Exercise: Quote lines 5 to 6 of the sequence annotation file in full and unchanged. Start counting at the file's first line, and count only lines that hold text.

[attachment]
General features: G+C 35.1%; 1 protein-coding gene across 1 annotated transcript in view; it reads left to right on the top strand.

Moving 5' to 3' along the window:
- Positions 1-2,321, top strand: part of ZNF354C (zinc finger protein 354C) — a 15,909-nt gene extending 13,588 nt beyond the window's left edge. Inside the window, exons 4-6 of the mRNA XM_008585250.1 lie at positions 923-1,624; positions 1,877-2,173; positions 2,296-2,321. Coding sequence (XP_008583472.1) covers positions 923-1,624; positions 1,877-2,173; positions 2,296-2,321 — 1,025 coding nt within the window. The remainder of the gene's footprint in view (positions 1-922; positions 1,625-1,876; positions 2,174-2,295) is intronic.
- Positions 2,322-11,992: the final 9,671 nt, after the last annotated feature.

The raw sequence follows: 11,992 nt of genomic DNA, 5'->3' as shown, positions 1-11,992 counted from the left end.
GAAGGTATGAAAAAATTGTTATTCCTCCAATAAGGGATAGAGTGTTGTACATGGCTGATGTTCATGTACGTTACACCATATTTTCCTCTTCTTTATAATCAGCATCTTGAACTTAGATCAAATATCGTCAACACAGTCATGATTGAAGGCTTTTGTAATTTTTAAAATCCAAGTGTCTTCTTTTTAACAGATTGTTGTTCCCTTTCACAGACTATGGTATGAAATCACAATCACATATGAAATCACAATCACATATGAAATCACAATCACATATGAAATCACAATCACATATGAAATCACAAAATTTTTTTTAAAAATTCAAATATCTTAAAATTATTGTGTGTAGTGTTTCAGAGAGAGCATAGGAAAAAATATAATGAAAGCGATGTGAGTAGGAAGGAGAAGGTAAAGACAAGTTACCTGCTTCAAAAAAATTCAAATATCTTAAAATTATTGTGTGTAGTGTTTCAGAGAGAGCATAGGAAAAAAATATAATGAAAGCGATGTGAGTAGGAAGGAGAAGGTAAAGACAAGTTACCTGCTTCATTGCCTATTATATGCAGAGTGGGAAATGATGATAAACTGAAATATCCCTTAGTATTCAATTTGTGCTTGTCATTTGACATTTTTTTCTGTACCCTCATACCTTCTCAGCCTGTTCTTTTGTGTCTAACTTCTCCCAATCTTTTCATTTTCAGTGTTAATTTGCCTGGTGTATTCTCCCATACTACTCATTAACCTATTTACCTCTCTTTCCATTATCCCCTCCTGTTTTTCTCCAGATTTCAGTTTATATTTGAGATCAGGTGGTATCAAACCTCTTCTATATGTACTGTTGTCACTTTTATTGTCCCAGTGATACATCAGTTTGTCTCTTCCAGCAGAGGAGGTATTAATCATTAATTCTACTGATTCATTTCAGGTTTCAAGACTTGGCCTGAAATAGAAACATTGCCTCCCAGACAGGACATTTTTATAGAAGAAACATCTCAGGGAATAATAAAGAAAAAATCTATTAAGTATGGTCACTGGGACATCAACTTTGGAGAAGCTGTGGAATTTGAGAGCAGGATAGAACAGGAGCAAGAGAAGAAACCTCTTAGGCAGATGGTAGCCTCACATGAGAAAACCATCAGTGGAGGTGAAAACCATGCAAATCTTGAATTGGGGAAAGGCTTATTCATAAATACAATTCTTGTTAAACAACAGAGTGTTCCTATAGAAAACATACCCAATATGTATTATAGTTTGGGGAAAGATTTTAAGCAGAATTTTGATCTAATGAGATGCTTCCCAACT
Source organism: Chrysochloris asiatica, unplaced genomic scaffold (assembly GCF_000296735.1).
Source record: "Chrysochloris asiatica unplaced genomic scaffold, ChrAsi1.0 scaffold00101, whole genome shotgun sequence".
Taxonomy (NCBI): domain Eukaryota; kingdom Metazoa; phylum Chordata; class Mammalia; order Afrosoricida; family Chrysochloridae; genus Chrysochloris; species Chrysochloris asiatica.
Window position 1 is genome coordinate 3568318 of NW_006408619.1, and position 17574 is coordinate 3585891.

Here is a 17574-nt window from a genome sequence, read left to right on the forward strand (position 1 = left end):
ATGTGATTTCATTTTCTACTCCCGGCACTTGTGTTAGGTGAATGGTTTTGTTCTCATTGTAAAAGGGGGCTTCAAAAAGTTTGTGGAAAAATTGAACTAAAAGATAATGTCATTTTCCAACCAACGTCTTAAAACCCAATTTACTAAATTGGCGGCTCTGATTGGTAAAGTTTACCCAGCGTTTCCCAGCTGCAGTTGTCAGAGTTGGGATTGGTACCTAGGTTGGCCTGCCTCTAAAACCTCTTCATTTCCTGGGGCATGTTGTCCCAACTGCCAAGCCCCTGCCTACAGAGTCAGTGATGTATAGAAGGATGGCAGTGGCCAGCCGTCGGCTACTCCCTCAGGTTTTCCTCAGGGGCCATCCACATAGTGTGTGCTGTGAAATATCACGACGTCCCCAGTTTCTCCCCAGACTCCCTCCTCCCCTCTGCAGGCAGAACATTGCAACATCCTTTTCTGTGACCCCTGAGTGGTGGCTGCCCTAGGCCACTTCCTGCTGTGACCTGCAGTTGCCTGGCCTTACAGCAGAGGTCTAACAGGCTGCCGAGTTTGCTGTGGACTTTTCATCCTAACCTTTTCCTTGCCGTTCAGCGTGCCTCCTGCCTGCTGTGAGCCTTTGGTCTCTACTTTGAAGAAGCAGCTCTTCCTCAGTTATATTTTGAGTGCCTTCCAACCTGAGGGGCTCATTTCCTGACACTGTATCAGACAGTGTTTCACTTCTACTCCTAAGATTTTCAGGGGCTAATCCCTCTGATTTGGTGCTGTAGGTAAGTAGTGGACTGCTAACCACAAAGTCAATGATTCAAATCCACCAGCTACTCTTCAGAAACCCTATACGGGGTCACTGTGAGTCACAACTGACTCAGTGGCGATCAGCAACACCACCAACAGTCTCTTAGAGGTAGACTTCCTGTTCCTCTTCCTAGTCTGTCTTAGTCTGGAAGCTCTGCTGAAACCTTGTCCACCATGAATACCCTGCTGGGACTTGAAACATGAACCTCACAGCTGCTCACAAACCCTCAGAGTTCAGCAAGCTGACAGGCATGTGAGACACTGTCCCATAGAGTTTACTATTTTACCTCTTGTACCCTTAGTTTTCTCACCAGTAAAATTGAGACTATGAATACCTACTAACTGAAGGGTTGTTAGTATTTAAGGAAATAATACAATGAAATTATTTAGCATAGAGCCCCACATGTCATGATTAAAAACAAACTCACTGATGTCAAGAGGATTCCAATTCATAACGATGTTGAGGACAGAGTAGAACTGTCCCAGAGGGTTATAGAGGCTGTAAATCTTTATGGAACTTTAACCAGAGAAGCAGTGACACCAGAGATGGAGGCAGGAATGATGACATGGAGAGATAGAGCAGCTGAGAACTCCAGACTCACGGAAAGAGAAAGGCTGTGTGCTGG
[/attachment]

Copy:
The raw sequence follows: 11,992 nt of genomic DNA, 5'->3' as shown, positions 1-11,992 counted from the left end.
GAAGGTATGAAAAAATTGTTATTCCTCCAATAAGGGATAGAGTGTTGTACATGGCTGATGTTCATGTACGTTACACCATATTTTCCTCTTCTTTATAATCAGCATCTTGAACTTAGATCAAATATCGTCAACACAGTCATGATTGAAGGCTTTTGTAATTTTTAAAATCCAAGTGTCTTCTTTTTAACAGATTGTTGTTCCCTTTCACAGACTATGGTATGAAATCACAATCACATATGAAATCACAATCACATATGAAATCACAATCACATATGAAATCACAATCACATATGAAATCACAAAATTTTTTTTAAAAATTCAAATATCTTAAAATTATTGTGTGTAGTGTTTCAGAGAGAGCATAGGAAAAAATATAATGAAAGCGATGTGAGTAGGAAGGAGAAGGTAAAGACAAGTTACCTGCTTCAAAAAAATTCAAATATCTTAAAATTATTGTGTGTAGTGTTTCAGAGAGAGCATAGGAAAAAAATATAATGAAAGCGATGTGAGTAGGAAGGAGAAGGTAAAGACAAGTTACCTGCTTCATTGCCTATTATATGCAGAGTGGGAAATGATGATAAACTGAAATATCCCTTAGTATTCAATTTGTGCTTGTCATTTGACATTTTTTTCTGTACCCTCATACCTTCTCAGCCTGTTCTTTTGTGTCTAACTTCTCCCAATCTTTTCATTTTCAGTGTTAATTTGCCTGGTGTATTCTCCCATACTACTCATTAACCTATTTACCTCTCTTTCCATTATCCCCTCCTGTTTTTCTCCAGATTTCAGTTTATATTTGAGATCAGGTGGTATCAAACCTCTTCTATATGTACTGTTGTCACTTTTATTGTCCCAGTGATACATCAGTTTGTCTCTTCCAGCAGAGGAGGTATTAATCATTAATTCTACTGATTCATTTCAGGTTTCAAGACTTGGCCTGAAATAGAAACATTGCCTCCCAGACAGGACATTTTTATAGAAGAAACATCTCAGGGAATAATAAAGAAAAAATCTATTAAGTATGGTCACTGGGACATCAACTTTGGAGAAGCTGTGGAATTTGAGAGCAGGATAGAACAGGAGCAAGAGAAGAAACCTCTTAGGCAGATGGTAGCCTCACATGAGAAAACCATCAGTGGAGGTGAAAACCATGCAAATCTTGAATTGGGGAAAGGCTTATTCATAAATACAATTCTTGTTAAACAACAGAGTGTTCCTATAGAAAACATACCCAATATGTATTATAGTTTGGGGAAAGATTTTAAGCAGAATTTTGATCTAATGAGATGCTTCCCAACT